One of Namibia’s prominent farmers Albert Tjihero has urged communal and commercial farmers to throw their weight behind the Meat Corporation of Namibia.
Tjihero said new corporations are being formed to counter Meatco and black farmers should be careful not to be fooled by these “newcomers”, as they do not have the interest of the black farmers at heart.
“Meatco has the interest of black farmers at heart. Let us fully support them. Let’s also fully support the Witvlei abattoir. These are institutions that have our interest at heart,” he implored fellow black farmers.
“If Meatco closes its doors, it is we, the black farmers, who are going to suffer.” He also called upon government to fully support Meatco for government to empower black farmers in the process. Tjihero further called on government to help fight tribalism, which he said is prevalent in the farming sector – and if it is not addressed, it will have a detrimental effect on the sector.
“There is tribalism in the sector: whites on one side and blacks on the other side. This needs to be addressed; you should work as one for the development of the sector,” Tjihero said.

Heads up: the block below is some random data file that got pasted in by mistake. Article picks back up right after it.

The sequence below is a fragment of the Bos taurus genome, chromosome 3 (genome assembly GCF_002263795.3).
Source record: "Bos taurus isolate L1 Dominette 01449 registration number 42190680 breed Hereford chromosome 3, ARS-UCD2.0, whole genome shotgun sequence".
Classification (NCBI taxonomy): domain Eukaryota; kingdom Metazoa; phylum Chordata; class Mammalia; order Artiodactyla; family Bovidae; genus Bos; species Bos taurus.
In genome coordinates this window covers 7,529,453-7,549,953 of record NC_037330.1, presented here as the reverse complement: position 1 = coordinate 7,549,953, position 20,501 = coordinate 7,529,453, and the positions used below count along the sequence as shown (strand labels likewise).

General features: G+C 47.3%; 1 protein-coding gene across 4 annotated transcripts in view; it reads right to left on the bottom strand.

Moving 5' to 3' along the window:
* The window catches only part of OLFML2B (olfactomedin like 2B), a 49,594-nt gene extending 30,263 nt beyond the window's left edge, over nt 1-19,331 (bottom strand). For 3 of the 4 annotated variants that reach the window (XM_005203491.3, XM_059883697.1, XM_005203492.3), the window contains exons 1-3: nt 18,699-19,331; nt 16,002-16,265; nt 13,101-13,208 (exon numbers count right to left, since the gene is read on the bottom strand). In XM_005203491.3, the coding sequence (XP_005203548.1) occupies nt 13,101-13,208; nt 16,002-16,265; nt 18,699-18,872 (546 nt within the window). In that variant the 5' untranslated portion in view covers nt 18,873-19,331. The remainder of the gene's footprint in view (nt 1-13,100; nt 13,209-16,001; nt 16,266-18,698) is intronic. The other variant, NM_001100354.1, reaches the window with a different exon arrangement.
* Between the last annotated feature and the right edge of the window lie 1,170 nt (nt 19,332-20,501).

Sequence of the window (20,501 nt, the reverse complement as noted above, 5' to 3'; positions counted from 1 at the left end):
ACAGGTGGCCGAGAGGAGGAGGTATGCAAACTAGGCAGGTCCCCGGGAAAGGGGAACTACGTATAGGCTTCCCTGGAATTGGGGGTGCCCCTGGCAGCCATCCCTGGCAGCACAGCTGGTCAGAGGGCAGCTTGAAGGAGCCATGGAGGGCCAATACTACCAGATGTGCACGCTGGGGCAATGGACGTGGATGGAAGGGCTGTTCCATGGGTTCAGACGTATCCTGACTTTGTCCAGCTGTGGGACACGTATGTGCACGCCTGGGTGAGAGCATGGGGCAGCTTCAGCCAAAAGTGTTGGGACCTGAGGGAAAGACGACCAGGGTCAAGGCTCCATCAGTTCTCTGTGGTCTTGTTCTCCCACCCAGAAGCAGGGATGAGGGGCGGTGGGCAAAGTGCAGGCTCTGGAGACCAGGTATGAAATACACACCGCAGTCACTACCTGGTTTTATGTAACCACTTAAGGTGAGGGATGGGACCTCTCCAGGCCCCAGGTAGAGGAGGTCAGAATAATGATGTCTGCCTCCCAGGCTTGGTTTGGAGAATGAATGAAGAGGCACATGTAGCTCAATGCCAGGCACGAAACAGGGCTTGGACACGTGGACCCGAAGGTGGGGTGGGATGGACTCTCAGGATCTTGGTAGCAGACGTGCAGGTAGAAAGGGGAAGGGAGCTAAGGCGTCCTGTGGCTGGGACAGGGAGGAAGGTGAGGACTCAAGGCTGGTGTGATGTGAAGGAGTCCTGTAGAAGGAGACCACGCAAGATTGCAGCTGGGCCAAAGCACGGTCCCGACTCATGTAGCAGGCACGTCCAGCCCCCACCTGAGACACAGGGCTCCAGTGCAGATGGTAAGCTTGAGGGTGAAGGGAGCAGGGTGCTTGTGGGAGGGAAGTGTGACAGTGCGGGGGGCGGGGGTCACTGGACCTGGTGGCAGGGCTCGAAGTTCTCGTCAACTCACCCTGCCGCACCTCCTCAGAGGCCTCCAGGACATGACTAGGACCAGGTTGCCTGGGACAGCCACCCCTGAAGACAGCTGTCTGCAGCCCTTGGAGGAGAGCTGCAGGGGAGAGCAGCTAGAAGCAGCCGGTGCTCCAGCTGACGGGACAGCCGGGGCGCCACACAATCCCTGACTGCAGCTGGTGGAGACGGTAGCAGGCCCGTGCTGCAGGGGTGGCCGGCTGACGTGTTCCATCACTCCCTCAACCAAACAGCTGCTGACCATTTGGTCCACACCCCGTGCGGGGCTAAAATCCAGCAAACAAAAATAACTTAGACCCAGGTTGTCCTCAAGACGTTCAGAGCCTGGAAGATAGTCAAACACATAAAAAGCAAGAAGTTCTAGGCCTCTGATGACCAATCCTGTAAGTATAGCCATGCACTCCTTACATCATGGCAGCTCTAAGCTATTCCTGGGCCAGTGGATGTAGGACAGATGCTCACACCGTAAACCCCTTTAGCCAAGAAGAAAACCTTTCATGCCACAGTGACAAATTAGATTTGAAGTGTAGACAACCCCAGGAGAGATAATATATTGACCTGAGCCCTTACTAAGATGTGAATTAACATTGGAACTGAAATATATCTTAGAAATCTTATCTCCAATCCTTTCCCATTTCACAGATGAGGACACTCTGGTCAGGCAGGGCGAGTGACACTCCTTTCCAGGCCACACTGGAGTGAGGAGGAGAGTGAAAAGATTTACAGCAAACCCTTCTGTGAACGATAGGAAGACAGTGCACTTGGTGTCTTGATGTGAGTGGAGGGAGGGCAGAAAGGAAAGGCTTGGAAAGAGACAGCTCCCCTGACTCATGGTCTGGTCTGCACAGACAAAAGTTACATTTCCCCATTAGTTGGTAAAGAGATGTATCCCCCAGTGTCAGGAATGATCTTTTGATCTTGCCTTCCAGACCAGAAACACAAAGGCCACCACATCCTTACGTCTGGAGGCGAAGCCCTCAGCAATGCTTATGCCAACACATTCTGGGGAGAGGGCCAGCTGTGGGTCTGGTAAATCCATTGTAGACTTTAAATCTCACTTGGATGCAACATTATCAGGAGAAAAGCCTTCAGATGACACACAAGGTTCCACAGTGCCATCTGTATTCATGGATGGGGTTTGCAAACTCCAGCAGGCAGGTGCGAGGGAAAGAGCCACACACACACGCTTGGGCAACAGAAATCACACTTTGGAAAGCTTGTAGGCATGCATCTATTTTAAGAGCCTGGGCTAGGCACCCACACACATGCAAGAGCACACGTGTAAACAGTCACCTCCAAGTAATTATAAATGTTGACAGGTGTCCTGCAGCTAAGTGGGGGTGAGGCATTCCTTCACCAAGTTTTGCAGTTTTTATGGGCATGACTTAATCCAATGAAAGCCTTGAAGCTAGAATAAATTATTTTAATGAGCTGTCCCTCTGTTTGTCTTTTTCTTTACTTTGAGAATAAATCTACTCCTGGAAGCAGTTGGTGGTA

Furthermore, Tjihero also called for the extension of the Agribank loans payment period from the current 25 years to 50 years.
“The 25-year payment period is not working; black farmers are losing their farms – the farms are going back in the colonial hands, defeating the purpose of blacks owning land. So, I am urging government to consider increasing the payment period to 50 years. This is doable; Botswana is doing it,” said Tjihero yesterday.
He said if these things are not addressed, he does not see a future for any young black person who wants to make a living out of farming in this country.
“The entire system – from acquiring a loan from Agribank or elsewhere to procurement, marketing and auctions – has been designed to leave the communal farmer out in the cold. It is just impossible to buy a farm and pay off the debt under the terms of an Agribank loan,” said the well-respected Okorusengo Brahman stud breeder.
Tjihero said, with the current price structure of farms, it is impossible for an aspiring black farmer to acquire a deposit of some N$3 million, take out a massive loan to pay off the outstanding amount, and still have money to buy at least 300 animals as a startup to livestock farming.
“If such aspiring black farmers do not own a lucrative business or have a very wealthy family, he or she is doomed. And if they can make the start-up, they will live in debt till the day they die,” he said.